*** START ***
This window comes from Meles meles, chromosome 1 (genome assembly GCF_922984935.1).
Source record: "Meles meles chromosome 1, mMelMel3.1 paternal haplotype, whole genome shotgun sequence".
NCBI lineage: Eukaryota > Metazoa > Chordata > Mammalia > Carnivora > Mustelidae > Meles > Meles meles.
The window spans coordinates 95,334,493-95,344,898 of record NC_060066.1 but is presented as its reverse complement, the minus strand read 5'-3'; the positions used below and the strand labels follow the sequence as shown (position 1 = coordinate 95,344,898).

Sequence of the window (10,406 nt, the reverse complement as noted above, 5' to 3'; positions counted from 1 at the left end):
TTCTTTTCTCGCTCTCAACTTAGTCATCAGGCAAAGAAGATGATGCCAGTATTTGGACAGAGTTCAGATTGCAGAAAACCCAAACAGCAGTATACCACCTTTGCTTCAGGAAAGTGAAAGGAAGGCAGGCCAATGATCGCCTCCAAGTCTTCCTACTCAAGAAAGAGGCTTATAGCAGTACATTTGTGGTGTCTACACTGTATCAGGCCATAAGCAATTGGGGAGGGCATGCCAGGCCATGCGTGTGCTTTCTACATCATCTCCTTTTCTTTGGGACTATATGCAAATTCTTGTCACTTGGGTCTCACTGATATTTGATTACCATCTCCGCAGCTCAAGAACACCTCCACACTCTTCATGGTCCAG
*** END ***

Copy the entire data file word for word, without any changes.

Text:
This window comes from Meles meles, chromosome 1 (genome assembly GCF_922984935.1).
Source record: "Meles meles chromosome 1, mMelMel3.1 paternal haplotype, whole genome shotgun sequence".
NCBI lineage: Eukaryota > Metazoa > Chordata > Mammalia > Carnivora > Mustelidae > Meles > Meles meles.
The window spans coordinates 95,334,493-95,344,898 of record NC_060066.1 but is presented as its reverse complement, the minus strand read 5'-3'; the positions used below and the strand labels follow the sequence as shown (position 1 = coordinate 95,344,898).

Sequence of the window (10,406 nt, the reverse complement as noted above, 5' to 3'; positions counted from 1 at the left end):
TTCTTTTCTCGCTCTCAACTTAGTCATCAGGCAAAGAAGATGATGCCAGTATTTGGACAGAGTTCAGATTGCAGAAAACCCAAACAGCAGTATACCACCTTTGCTTCAGGAAAGTGAAAGGAAGGCAGGCCAATGATCGCCTCCAAGTCTTCCTACTCAAGAAAGAGGCTTATAGCAGTACATTTGTGGTGTCTACACTGTATCAGGCCATAAGCAATTGGGGAGGGCATGCCAGGCCATGCGTGTGCTTTCTACATCATCTCCTTTTCTTTGGGACTATATGCAAATTCTTGTCACTTGGGTCTCACTGATATTTGATTACCATCTCCGCAGCTCAAGAACACCTCCACACTCTTCATGGTCCAG